You will also find very little, if any, information about the methodology the PR consultant used to predict that a Colorado option could lead to the closure of these hospitals, some of which are among the most expensive facilities in the state. You also will not find other information the partnership is purposefully excluding that would show that the business practices of private insurers are perhaps the real (and biggest) threat to the state’s rural hospitals, and hospitals that serve racial and ethnic minority groups.

It is also unlikely that the front groups will share an investigative report from last year by the nonprofit, nonpartisan Kaiser Health News, published in many news outlets. That report found that perhaps the gravest danger to rural hospitals are the outrageously high deductibles private insurers have imposed on Americans.

The report begins with the story of Colorado nurse Kristie Flowers, who was treated for pneumonia and sepsis at Lincoln Community Hospital and St. Francis Medical Center. Even though she had insurance, it was a high-deductible plan, meaning that she had to pay $8,000 out of her own pocket for the care those hospitals provided.

The story went on to note that because so many Coloradans and other Americans don’t have enough money to cover their deductibles, hospitals are experiencing a growing and already huge problem of bad debt. To try to collect what they are owed, hospitals routinely send the unpaid bills to a collection agency to hound the patients. An untold number of Coloradans have been forced into bankruptcy or are deep in debt because of medical bills their private insurers won’t cover.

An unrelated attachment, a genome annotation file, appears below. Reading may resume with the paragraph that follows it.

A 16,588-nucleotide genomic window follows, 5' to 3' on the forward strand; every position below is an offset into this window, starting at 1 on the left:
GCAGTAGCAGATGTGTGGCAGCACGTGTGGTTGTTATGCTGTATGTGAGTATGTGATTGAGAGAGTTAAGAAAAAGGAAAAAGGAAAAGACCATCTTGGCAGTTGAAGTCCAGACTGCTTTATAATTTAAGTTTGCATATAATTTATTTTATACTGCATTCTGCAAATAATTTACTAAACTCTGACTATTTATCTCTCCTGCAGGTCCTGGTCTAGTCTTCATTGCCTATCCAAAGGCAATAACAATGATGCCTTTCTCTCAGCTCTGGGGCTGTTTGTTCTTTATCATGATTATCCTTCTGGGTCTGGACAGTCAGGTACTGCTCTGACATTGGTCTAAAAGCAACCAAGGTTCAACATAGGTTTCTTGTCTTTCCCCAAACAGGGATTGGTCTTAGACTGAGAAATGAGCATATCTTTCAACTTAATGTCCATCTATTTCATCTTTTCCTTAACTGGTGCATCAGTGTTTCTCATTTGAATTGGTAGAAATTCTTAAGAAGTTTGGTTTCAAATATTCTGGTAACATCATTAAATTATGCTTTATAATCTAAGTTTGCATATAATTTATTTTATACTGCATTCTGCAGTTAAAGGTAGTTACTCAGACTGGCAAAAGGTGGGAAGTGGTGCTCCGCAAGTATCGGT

As I know first-hand, the industry likes to hire consulting firms to do studies to reinforce the health insurance industry’s agenda. During the debate on the bill that became the Affordable Care Act, the industry’s big PR and lobbying group (America’s Health Insurance Plans) hired PricewaterhouseCoopers to do a study to scare people about that legislation. In one such instance, PwC put out a widely discredited study a few weeks before a key Senate reform vote in 2009 to try to mislead people into believing the reform bill would raise premiums. But the firm was later forced to disavow the study’s conclusions when reporters found it ignored numerous countervailing facts.

That, folks, is how my former industry rolls: Commission a study that will report what the industry wants reported, and obscure other essential information that would present a more accurate picture of reality.

So, to my friends in Colorado: Please don’t be surprised if you are bombarded with lies that attack the Colorado option health plan and make it seem like a deadly curse. The truth is, another option for health insurance is good for you, and bad for the insurance companies. That’s why they will spend millions to try to stop it.

I would know. To my eternal shame, I helped create this evil playbook.

Wendell Potter is a former executive at Cigna and Humana, turned health insurance whistleblower, who is now the president of the Center for Health & Democracy.